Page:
winter concussions

Beware of the Increased Risk of Concussions During Winter Conditions

There are a lot of reasons to enjoy winter. After all, it’s the time of joyous holidays and beautiful, snow-covered landscapes. However, it can also bring an increased risk of concussions and that is something to take seriously. At Family Vision Development Center, our priority is protecting and caring for our patients’ vision. Because the colder months can present their own set of hazards that can lead to head injuries – and those injuries can greatly impact a person’s vision – we feel it is important to make you aware of the potential risks of concussions during this time of year, as well as provide information about what to do following an injury.

Potential Winter Hazards

This winter, be aware of the following risks that can lead to concussions:

  • Slippery surfaces – Winter is synonymous with icy sidewalks, snowy driveways, and slippery roads. The increased likelihood of slips and falls on these surfaces raises the risk of head injuries and concussions. Walking outside, even for a moment, can pose a slip-and-fall hazard, as ice may not be clearly visible. And driving can certainly be more dangerous during periods of snow and reduced traction, which can lead to an increased risk of auto accidents.
  • Winter Sports – Activities like skiing, snowboarding, and ice hockey are popular winter pastimes, but they also carry an inherent risk of head injuries. Collisions, falls, and abrupt stops common in these sports can result in concussions. It is crucial to wear appropriate protective gear, including helmets, to mitigate these risks.
  • Reduced Visibility – Winter weather often brings reduced visibility due to fog, snowfall, or early darkness. Impaired visibility increases the chances of accidents, falls, and collisions, subsequently elevating the risk of concussions.

Visual Concerns Following Concussions

While the immediate symptoms of a concussion often include headaches, dizziness, and confusion, the effects on vision are not always as apparent. Here are some ways concussions can affect vision:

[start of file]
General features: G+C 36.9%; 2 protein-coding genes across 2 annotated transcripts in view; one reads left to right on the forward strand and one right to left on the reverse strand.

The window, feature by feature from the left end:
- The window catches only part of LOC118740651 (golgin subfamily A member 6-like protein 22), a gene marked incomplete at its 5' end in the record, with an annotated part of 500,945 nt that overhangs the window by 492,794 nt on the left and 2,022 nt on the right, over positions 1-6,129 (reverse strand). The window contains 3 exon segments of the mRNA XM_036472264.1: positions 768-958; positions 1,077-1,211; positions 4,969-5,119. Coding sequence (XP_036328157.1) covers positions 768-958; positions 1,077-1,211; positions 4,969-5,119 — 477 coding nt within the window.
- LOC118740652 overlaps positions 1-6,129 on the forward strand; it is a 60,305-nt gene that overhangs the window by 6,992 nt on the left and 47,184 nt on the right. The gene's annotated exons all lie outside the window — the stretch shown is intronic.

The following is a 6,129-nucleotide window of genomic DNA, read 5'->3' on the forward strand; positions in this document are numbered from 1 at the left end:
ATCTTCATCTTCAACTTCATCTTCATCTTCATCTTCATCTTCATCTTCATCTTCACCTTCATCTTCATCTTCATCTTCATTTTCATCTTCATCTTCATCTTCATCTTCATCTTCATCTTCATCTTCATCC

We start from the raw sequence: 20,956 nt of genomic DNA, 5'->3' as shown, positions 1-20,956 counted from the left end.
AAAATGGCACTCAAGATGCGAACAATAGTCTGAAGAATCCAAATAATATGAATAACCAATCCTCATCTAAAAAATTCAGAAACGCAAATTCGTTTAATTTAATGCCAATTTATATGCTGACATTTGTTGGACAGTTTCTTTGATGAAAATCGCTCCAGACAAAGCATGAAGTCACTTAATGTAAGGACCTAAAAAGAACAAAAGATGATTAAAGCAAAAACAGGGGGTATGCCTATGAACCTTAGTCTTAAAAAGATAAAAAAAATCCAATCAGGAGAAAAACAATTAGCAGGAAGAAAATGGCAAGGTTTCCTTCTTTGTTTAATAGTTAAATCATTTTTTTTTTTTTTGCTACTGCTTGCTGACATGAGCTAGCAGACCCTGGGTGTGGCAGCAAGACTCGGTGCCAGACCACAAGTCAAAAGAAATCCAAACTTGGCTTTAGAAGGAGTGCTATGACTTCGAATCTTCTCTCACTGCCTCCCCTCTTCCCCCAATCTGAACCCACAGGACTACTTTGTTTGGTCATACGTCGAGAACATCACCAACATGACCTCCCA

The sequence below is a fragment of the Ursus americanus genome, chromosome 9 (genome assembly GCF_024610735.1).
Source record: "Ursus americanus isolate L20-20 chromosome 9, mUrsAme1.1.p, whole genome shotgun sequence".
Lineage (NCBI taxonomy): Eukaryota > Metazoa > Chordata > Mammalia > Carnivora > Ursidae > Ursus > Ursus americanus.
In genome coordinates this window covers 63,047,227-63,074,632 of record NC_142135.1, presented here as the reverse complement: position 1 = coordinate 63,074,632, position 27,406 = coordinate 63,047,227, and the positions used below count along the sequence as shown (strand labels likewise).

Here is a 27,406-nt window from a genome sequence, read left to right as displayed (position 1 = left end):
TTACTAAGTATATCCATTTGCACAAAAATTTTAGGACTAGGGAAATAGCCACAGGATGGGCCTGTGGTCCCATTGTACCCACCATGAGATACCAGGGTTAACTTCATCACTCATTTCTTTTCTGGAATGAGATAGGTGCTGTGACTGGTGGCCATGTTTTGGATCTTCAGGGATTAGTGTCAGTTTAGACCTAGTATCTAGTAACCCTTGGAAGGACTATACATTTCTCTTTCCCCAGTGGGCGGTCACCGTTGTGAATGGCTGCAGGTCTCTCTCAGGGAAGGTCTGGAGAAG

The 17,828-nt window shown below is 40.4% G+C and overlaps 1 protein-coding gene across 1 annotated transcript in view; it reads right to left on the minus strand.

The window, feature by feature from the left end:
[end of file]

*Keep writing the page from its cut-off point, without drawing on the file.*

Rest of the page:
• Eye focusing – not being able to quickly and easily see an object clearly (objects look blurry)
  • Eye Movements and Tracking – not able to easily follow a moving object from one spot to another, or switch fixation from one object to another. Sometimes this can be reported by students saying that words are moving on the page.
  • Depth Perception Issues – difficulty with accurately judging the distance between objects.
  • Eye Teaming – not able to get both eyes to work together to focus on an object, often reported as double vision
  • Peripheral Vision Loss – problems with your wide-angle field of vision, or feeling like you’re looking through a narrow tube

In addition to the visual issues mentioned above, any of the following symptoms can be an indicator of a possible concussion:

  • Headache
  • Nausea or vomiting
  • Dizziness or balance problems
  • Confusion or forgetfulness
  • Loss of consciousness
  • Sensitivity to light or noise
  • Feeling sluggish, groggy or slowed down
  • Mood or personality changes
  • A general feeling that something is not right
  • Difficulty with sleep

Family Vision for Post-Concussive Visual Rehabilitation

The Family Vision team has specialized training in post-concussive neuro-optometric rehabilitation. We can customize this special type of vision therapy program to target the concussion symptoms you are experiencing in order to restore visual abilities. Those who have experienced a head injury often have difficulty participating in normal, daily activities that once were accomplished easily. It is our passion to help those patients return to their daily lives and continue to pursue their interests.  Contact us at 630-862-2020 to get more information or to schedule a consultation.


Family Vision Development Center is a full-service vision center offering innovative vision therapy services, sports vision therapy services, post-concussive vision rehabilitation, comprehensive vision exams for eyeglasses and contact lenses, management of ocular diseases including glaucoma, diabetes, macular degeneration and cataracts, and a state-of-the-art optical center offering the latest designs in eyewear.